The policy of concentrating upon work in the reformist trade unions encountered stiff resistance in Holland from Sneevliet and his friends. They had under their leadership the NAS (National Labor Secretariat), a left-wing, semi-syndicalist trade union movement which existed, on a small scale, alongside the big unions controlled by the Stalinists. It is not hard to imagine the overbearing, bureaucratic tactics employed by Zinoviev, Lozovsky & Co. to “convince” the Dutch comrades of the proper tactics to employ. Others might have been more successful, above all in other circumstances. But the real circumstances were the noticeable beginnings of the degeneration of the International. Sneevliet rebelled against it. He broke with the Comintern and became an increasingly aggressive critic of Stalinism.
With his comrades, he formed the small but entirely proletarian and militant Revolutionary Socialist Party of Holland. As the struggle in the Communist International between Stalinism and Trotskyism came to a head, Sneevliet and his comrades moved closer to the latter. In 1923-33, and especially after the miserable collapse of Stalinism before Hitler, a union was consummated between Sneevliet and the RSP and the International Left Opposition. Together they proclaimed the need of organizing and launching the Fourth International. In this declaration the signature of Sneevliet and his party was of considerable importance and weight.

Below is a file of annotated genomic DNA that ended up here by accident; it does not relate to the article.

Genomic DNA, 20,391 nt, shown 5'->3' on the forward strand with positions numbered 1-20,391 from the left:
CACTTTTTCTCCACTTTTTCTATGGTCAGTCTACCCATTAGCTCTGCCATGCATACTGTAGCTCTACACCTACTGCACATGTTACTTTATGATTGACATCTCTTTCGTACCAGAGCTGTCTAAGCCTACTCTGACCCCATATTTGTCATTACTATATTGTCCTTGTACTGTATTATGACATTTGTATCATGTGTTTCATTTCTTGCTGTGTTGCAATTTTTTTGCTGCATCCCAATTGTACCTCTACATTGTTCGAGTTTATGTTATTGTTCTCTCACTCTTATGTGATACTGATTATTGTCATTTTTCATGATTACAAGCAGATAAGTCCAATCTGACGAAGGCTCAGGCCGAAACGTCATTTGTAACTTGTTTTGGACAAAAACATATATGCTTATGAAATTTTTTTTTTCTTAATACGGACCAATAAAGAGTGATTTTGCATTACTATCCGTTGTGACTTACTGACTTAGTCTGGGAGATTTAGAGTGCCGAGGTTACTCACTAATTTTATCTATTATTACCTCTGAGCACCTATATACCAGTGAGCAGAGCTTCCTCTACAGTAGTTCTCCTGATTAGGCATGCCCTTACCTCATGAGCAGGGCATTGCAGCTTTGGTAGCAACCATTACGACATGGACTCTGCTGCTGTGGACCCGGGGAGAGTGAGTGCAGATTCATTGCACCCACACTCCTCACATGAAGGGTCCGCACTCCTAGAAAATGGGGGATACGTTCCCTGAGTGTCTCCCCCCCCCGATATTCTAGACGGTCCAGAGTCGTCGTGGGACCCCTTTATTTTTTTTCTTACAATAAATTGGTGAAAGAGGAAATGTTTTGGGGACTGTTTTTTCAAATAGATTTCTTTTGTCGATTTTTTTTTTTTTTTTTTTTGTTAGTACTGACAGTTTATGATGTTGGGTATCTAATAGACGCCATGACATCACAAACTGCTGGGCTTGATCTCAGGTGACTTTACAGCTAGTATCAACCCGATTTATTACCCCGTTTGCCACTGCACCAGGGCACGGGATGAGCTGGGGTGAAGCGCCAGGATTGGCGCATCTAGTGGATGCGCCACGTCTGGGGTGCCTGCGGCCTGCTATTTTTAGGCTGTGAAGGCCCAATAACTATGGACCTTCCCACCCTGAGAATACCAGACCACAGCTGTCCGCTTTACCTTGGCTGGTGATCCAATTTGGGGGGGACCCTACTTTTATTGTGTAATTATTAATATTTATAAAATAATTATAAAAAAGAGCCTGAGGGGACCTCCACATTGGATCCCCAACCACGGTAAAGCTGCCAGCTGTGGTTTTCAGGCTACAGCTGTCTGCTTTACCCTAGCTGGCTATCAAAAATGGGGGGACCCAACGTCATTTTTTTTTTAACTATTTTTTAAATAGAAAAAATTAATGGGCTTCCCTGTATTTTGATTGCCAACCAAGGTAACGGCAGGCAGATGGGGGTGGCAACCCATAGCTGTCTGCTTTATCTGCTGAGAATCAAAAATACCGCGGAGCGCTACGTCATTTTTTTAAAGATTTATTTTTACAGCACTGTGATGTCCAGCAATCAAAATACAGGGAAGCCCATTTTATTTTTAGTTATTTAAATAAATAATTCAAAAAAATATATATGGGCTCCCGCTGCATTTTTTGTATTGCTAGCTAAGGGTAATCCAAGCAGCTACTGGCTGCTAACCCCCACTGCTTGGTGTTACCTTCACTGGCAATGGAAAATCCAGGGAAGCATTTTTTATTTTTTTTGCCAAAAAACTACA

Sneevliet had just come out of prison in Holland. After the famous “mutiny” of the militant sailors on the Dutch cruiser De Zeven Provincen in the Far East, Sneevliet, the fire of the memories of his work in that world blazing again, came boldly and intrasigently to the defense of the mutineers. Justice, as represented by the ministers of Her Most Gracious Democratic Majesty, Queen Wilhelmina, flung him into prison. A veritable storm of protest broke loose among the workers, not only among Sneevliet’s tough longshoremen and building craftsmen, but even among social-democratic workmen. Even though the RSP was a very small organization, its candidate-in-prison, Henk Sneevliet, was elected to the Dutch Parliament by 48,000 votes!